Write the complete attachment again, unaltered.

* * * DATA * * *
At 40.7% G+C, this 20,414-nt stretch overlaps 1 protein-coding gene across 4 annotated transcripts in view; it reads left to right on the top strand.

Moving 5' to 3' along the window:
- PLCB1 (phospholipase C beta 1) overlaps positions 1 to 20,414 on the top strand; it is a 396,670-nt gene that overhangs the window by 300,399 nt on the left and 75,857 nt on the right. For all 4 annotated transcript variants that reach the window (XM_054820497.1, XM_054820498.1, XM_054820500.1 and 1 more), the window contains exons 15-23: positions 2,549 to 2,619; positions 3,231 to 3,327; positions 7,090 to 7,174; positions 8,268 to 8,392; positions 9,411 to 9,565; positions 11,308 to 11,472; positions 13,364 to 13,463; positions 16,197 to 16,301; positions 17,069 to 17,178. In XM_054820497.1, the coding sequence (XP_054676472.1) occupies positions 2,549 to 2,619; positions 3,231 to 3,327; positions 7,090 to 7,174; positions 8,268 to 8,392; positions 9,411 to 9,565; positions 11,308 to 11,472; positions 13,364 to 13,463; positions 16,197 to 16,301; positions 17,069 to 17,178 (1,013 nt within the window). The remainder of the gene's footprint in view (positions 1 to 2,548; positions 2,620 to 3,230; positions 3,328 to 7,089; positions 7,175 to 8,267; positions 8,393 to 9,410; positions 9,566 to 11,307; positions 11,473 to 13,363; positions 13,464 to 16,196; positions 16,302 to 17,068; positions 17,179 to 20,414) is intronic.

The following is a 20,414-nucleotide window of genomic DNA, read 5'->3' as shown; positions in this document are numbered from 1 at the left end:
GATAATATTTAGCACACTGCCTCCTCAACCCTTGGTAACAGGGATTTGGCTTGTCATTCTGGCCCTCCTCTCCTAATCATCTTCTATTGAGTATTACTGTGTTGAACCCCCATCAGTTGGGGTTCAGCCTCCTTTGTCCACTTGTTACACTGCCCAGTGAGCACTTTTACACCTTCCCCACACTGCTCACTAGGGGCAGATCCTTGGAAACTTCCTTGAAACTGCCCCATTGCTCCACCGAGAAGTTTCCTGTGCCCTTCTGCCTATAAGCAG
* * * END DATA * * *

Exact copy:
At 40.7% G+C, this 20,414-nt stretch overlaps 1 protein-coding gene across 4 annotated transcripts in view; it reads left to right on the top strand.

Moving 5' to 3' along the window:
- PLCB1 (phospholipase C beta 1) overlaps positions 1 to 20,414 on the top strand; it is a 396,670-nt gene that overhangs the window by 300,399 nt on the left and 75,857 nt on the right. For all 4 annotated transcript variants that reach the window (XM_054820497.1, XM_054820498.1, XM_054820500.1 and 1 more), the window contains exons 15-23: positions 2,549 to 2,619; positions 3,231 to 3,327; positions 7,090 to 7,174; positions 8,268 to 8,392; positions 9,411 to 9,565; positions 11,308 to 11,472; positions 13,364 to 13,463; positions 16,197 to 16,301; positions 17,069 to 17,178. In XM_054820497.1, the coding sequence (XP_054676472.1) occupies positions 2,549 to 2,619; positions 3,231 to 3,327; positions 7,090 to 7,174; positions 8,268 to 8,392; positions 9,411 to 9,565; positions 11,308 to 11,472; positions 13,364 to 13,463; positions 16,197 to 16,301; positions 17,069 to 17,178 (1,013 nt within the window). The remainder of the gene's footprint in view (positions 1 to 2,548; positions 2,620 to 3,230; positions 3,328 to 7,089; positions 7,175 to 8,267; positions 8,393 to 9,410; positions 9,566 to 11,307; positions 11,473 to 13,363; positions 13,464 to 16,196; positions 16,302 to 17,068; positions 17,179 to 20,414) is intronic.

The following is a 20,414-nucleotide window of genomic DNA, read 5'->3' as shown; positions in this document are numbered from 1 at the left end:
GATAATATTTAGCACACTGCCTCCTCAACCCTTGGTAACAGGGATTTGGCTTGTCATTCTGGCCCTCCTCTCCTAATCATCTTCTATTGAGTATTACTGTGTTGAACCCCCATCAGTTGGGGTTCAGCCTCCTTTGTCCACTTGTTACACTGCCCAGTGAGCACTTTTACACCTTCCCCACACTGCTCACTAGGGGCAGATCCTTGGAAACTTCCTTGAAACTGCCCCATTGCTCCACCGAGAAGTTTCCTGTGCCCTTCTGCCTATAAGCAG